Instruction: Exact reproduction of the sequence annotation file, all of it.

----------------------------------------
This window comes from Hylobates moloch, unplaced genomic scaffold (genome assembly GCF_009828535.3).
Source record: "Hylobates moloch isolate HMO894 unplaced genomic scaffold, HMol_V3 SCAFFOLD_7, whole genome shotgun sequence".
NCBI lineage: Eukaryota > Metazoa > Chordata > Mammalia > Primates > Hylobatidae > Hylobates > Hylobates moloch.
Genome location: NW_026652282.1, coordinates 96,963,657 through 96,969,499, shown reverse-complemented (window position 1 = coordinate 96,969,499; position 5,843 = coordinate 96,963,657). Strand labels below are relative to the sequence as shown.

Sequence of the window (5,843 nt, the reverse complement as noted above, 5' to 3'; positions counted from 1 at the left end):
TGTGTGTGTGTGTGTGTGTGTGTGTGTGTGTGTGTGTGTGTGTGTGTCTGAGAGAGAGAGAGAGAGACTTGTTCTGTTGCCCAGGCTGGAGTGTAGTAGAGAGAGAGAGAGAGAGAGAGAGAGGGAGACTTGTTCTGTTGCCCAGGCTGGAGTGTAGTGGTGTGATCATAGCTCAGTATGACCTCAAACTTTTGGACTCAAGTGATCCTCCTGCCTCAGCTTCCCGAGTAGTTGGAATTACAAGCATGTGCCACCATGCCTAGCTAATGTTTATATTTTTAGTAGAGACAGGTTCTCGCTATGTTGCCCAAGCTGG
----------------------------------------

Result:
This window comes from Hylobates moloch, unplaced genomic scaffold (genome assembly GCF_009828535.3).
Source record: "Hylobates moloch isolate HMO894 unplaced genomic scaffold, HMol_V3 SCAFFOLD_7, whole genome shotgun sequence".
NCBI lineage: Eukaryota > Metazoa > Chordata > Mammalia > Primates > Hylobatidae > Hylobates > Hylobates moloch.
Genome location: NW_026652282.1, coordinates 96,963,657 through 96,969,499, shown reverse-complemented (window position 1 = coordinate 96,969,499; position 5,843 = coordinate 96,963,657). Strand labels below are relative to the sequence as shown.

Sequence of the window (5,843 nt, the reverse complement as noted above, 5' to 3'; positions counted from 1 at the left end):
TGTGTGTGTGTGTGTGTGTGTGTGTGTGTGTGTGTGTGTGTGTGTGTCTGAGAGAGAGAGAGAGAGACTTGTTCTGTTGCCCAGGCTGGAGTGTAGTAGAGAGAGAGAGAGAGAGAGAGAGAGGGAGACTTGTTCTGTTGCCCAGGCTGGAGTGTAGTGGTGTGATCATAGCTCAGTATGACCTCAAACTTTTGGACTCAAGTGATCCTCCTGCCTCAGCTTCCCGAGTAGTTGGAATTACAAGCATGTGCCACCATGCCTAGCTAATGTTTATATTTTTAGTAGAGACAGGTTCTCGCTATGTTGCCCAAGCTGG